In the short term, cigarettes was WAY harder for me. I quit from 4 packs per day over 20 years ago, I was physically ill for over 30 days. Over a year later I would walk past an ashtray in a mall (yes, they were there) and get dizzy from the smell. My wife was a saint to put up with me during this time.

We have been actively dieting for several months after many years of letting our weight get incredibly out of control. I'm down 40 pounds (around 50 to go) and not really suffering, but I suspect the hard part is still to come as we try to make the long term changes needed to avoid putting it all back on...
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#6
(03-31-2012, 12:58 PM)mckevin32 Wrote: In the short term, cigarettes was WAY harder for me. I quit from 4 packs per day over 20 years ago, I was physically ill for over 30 days. Over a year later I would walk past an ashtray in a mall (yes, they were there) and get dizzy from the smell. My wife was a saint to put up with me during this time.

We have been actively dieting for several months after many years of letting our weight get incredibly out of control. I'm down 40 pounds (around 50 to go) and not really suffering, but I suspect the hard part is still to come as we try to make the long term changes needed to avoid putting it all back on...

The live-in heroin-addicts residential program reported that smoking was harder to quit than shooting heroin. To save money, they decided to ban smoking, and were shocked to discover that many of their residents could not take it, and had to quit living there, left, kept smoking, and most resumed heroin. Source: Licit and Illicit Drugs, published by Consumer's Union (who publish the magazine Consumers' Reports). This is a very good book which I found fascinating.
My age is none of my mind's business. --- Netskier
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#7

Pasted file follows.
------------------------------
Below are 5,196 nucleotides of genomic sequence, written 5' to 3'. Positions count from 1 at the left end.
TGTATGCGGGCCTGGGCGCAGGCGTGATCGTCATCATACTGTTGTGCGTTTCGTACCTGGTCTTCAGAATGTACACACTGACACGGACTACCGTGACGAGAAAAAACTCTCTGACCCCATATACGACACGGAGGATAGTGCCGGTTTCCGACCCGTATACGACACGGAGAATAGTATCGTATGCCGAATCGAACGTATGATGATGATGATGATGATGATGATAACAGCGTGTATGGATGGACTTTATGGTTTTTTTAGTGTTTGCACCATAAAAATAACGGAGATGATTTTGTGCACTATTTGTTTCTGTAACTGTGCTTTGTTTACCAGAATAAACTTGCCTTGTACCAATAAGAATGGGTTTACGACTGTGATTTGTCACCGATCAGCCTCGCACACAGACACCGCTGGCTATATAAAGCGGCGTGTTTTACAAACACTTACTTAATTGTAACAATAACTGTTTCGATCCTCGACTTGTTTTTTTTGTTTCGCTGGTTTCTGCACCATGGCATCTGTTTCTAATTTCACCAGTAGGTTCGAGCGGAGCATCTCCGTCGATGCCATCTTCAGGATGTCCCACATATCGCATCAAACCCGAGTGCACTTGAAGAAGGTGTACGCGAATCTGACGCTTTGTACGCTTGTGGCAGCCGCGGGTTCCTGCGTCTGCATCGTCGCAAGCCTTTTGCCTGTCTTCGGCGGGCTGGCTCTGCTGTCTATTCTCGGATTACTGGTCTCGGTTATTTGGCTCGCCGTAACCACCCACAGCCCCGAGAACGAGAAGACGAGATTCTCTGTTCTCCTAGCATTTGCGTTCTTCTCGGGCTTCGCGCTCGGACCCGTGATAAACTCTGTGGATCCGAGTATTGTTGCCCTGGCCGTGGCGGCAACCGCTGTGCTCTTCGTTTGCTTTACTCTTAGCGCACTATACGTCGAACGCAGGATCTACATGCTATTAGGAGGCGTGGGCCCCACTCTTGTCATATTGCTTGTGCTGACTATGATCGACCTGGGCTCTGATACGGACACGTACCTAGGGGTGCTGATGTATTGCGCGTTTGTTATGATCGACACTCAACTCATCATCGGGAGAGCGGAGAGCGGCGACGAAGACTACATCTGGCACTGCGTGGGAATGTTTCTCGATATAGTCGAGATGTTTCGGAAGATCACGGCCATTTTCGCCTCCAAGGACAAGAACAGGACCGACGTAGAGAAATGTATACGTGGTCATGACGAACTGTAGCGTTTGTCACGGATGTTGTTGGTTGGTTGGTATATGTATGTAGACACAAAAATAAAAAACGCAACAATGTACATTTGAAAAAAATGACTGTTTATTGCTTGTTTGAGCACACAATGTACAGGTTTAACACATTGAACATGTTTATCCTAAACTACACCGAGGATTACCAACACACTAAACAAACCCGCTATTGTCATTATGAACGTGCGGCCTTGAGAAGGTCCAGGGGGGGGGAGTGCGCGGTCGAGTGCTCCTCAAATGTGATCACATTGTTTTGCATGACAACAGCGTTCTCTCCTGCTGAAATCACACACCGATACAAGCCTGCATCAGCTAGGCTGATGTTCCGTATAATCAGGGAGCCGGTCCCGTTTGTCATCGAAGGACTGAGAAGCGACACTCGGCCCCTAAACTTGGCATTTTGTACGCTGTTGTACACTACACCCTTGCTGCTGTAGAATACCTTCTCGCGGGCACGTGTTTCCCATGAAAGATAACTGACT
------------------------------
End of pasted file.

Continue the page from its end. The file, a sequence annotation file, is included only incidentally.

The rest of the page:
I agree that losing weight is very tough. I can easily give up certain foods but it is impossible to give up all food. I didn't well on diets that restrict the amount of food. I always felt hungry. I quit smoking - several times in my life before I was successful. I have been on several diets and have lost weight but stress seems to follow me around and then I started stress eating and gained the weight back, plus some. My entire family looks like Weebles which makes it even tougher to lose weight since my round figure seems to be an inherited trait.
[Image: 10_weebles.jpg?w=300&h=225]

I was hoping that getting my cpap machine would help me eat less since I shouldn't be as tired. Research shows sleep deprived people eat more.
http://yourlife.usatoday.com/health/stor...45227686/1
As it turns out I've gained weight since I've gotten my cpap machine. It could be due to a change in meds and/or other health issues. Since I now have my sleep issues taken care of, I need to get back on a healthy eating plan and stay on it.
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#8
(03-31-2012, 08:33 PM)iSnooze Wrote: I agree that losing weight is very tough. I can easily give up certain foods but it is impossible to give up all food. I didn't well on diets that restrict the amount of food. I always felt hungry. I quit smoking - several times in my life before I was successful. I have been on several diets and have lost weight but stress seems to follow me around and then I started stress eating and gained the weight back, plus some. My entire family looks like Weebles which makes it even tougher to lose weight since my round figure seems to be an inherited trait.